In September and October 2014, there was an unprecedented bloom of Alexandrium in Quilcene Bay that contaminated shellfish with potent biotoxins. The area where the bloom took place has historically been biotoxin free. The regulatory limit for human consumption is 80 μg saxitoxin equivalents per 100 g shellfish tissue. At the peak of the event, the Washington State Department of Health detected toxin in shellfish at a concentration of 12,688 μg STX equiv. / 100 g. The cause of the particularly toxic bloom is yet to be determined.
Species of Alexandrium produce resting cysts that overwinter in benthic sediments on the seafloor. The following season, the cysts germinate and can provide the inoculum for more blooms. Out of concern that the Quilcene Bay bloom formed a new "seed bed" (i.e., a concentrated area of cysts in benthic sediments) that could increase bloom risk this summer, PS-AHAB researchers initiated an emergency cyst mapping effort that was conducted on the University of Washington's R/V Barnes from January 17-20, 2015. The work was supported in part by the NOAA ECOHAB Program and Penn Cove Shellfish.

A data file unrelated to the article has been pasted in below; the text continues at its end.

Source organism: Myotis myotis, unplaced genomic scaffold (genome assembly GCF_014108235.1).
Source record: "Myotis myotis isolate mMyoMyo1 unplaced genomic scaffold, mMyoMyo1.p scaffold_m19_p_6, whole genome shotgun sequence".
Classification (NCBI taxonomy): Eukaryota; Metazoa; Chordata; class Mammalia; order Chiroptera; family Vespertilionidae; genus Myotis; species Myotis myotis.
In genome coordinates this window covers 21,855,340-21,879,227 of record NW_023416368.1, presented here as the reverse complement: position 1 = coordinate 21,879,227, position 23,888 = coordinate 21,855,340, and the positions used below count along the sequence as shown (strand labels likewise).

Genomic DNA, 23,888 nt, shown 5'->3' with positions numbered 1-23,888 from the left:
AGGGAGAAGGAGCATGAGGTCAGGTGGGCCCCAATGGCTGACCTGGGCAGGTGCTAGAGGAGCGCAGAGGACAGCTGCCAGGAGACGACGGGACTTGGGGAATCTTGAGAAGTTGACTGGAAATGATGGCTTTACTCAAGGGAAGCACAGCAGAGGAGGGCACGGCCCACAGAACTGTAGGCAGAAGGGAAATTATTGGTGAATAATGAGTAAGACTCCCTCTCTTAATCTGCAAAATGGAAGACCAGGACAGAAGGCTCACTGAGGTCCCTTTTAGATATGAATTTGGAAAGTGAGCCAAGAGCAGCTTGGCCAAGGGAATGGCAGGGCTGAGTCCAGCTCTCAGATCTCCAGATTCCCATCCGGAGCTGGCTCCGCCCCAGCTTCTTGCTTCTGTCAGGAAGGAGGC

Previous cyst mapping efforts conducted as part of this project found zero or very low concentrations of cysts in the area; the highest concentration observed was 10 cysts per cc wet sediment in Quilcene Bay in 2013. in 2015, we found an order of magnitude greater concentration of cysts; up to 120 and 180 cysts per cc wet sediment in Quilcene Bay and Dabob Bay, respectively.
Please note that no relationship has yet been identified between locations with high cyst abundances and shellfish toxicity in Puget Sound, and the number of cysts required to initiate a bloom has not yet been determined. These questions, and others, form the basis of research currently being conducted by the PS-AHAB research team. Nevertheless, our results warrant increased vigilance for monitoring cells and toxins during the 2015 season and beyond in this area.